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Laugh out loud Wentworth is an assistant master of mathematics in a small English Prep school just before the Second World War. His collected papers and diaries paint a hilarious picture of this priggish, pompous, self-deluded and accident prone man. As his colleagues, pupils and parents run rings around him, he continues to consider himself the only teacher in step. I read this slim volume over thirty years ago and found it just as funny second time round. It might be imagined that the context of the private middle class school and the world of assistant masters (junior teachers), matrons, locker rooms and boarding pupils would render this wholly out of date, but human nature being what it is, what was very funny then, is just as funny now. Highly recommended.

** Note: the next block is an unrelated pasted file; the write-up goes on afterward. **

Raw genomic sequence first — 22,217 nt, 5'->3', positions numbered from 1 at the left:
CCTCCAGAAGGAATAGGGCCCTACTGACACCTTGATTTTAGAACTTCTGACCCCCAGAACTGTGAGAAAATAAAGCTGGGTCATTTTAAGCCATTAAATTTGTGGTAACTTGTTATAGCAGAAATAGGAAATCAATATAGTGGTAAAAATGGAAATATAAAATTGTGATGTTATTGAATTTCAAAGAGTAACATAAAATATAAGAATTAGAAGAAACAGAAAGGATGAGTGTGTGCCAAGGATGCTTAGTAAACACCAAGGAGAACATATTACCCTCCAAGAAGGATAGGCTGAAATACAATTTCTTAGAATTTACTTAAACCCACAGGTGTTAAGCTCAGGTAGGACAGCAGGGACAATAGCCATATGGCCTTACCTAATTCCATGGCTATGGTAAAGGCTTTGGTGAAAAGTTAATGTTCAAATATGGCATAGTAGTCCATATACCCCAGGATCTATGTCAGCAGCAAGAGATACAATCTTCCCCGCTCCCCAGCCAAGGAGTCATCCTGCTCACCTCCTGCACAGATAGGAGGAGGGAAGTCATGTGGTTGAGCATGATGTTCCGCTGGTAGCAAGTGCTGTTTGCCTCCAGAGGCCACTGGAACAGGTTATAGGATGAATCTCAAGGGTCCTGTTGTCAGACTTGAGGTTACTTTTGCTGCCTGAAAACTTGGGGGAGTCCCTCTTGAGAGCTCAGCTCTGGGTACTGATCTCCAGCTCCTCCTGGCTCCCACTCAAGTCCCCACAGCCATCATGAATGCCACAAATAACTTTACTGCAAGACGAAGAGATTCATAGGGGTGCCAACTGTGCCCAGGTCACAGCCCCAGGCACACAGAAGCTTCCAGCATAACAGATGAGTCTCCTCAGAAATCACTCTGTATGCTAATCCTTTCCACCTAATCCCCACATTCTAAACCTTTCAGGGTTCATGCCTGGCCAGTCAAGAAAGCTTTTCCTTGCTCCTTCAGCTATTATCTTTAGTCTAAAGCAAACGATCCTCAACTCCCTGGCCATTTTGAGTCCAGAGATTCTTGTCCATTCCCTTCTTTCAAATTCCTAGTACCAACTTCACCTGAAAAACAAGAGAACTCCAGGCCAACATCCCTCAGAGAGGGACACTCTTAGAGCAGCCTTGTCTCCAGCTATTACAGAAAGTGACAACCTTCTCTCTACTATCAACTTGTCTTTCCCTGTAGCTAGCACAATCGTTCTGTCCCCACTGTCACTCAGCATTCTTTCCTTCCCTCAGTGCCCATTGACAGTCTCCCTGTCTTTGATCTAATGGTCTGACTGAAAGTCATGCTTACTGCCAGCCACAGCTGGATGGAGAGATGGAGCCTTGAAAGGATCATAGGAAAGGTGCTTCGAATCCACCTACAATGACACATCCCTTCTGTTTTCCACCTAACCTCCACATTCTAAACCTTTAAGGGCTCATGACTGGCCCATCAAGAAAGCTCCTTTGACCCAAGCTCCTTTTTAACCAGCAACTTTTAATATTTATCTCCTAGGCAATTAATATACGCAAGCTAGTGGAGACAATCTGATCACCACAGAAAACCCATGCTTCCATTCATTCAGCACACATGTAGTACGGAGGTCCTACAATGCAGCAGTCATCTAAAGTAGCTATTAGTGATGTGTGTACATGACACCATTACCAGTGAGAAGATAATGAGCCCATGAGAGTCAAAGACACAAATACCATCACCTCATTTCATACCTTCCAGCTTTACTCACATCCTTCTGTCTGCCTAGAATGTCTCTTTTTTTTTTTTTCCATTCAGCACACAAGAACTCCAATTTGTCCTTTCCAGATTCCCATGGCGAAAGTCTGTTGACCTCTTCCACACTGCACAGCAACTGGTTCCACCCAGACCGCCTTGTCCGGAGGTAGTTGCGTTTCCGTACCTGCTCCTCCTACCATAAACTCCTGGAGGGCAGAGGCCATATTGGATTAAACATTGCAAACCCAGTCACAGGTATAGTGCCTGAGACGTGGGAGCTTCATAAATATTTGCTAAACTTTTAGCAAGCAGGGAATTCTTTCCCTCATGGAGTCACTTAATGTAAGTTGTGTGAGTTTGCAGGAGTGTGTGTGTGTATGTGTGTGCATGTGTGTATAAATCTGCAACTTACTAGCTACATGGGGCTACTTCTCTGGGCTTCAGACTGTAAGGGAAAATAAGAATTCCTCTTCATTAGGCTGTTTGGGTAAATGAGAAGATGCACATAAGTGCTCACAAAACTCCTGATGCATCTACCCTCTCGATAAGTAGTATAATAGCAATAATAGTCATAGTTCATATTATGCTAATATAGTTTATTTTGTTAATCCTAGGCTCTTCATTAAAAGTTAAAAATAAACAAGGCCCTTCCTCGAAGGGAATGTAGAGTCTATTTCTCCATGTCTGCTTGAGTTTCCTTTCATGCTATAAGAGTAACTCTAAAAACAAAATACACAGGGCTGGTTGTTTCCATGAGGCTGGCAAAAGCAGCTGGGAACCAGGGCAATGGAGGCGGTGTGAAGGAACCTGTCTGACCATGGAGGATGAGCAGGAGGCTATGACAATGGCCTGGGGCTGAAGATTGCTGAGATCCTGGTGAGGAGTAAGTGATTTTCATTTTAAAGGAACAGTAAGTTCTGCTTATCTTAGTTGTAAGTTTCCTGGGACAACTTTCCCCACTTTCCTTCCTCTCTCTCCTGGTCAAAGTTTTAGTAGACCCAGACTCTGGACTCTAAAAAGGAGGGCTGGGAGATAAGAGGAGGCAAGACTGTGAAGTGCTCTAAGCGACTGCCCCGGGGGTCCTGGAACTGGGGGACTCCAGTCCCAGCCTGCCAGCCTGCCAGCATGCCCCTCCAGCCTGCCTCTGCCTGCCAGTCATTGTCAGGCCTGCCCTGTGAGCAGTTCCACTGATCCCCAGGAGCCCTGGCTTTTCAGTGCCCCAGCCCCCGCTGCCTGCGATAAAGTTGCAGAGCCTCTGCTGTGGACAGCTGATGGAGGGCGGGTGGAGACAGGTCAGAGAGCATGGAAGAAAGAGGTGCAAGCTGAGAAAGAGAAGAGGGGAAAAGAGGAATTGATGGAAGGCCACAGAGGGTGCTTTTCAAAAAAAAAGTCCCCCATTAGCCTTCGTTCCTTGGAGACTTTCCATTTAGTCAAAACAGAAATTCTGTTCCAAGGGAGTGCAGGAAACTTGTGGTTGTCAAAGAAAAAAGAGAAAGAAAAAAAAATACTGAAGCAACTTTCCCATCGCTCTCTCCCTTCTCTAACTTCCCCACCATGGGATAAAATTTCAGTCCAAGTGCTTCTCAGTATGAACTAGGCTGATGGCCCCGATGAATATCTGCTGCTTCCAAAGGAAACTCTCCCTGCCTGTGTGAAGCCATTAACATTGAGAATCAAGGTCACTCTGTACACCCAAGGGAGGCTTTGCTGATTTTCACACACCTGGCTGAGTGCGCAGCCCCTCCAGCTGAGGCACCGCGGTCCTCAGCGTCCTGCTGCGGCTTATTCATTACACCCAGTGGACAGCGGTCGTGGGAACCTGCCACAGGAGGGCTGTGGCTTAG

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Poor Mr Wentworth- somehow his best intentions always seem to end in catastrophe! As Maths master in a Prep school he does his best, but somehow one thing leads to another & he finds himself trying to explain how he got himself into such a muddle. Anyone who has had any experience of Prep & Public schools will recognise A. J. Wentworth! Even as recently as the 80's & 90's I can recall some people who, like A. J. has made this setting his home. His bravery at signing up for war really took him out of his comfort zone, but somehow he slipped into the same niche- slightly eccentric, somewhat humourless, fixed on what he thought he should do & ending up in a pickle! This was a fun read. A.J. was a character that really made you want to try & help him, even though that was probably doomed to failure! Thanks to Netgalley & the publisher for this fun read.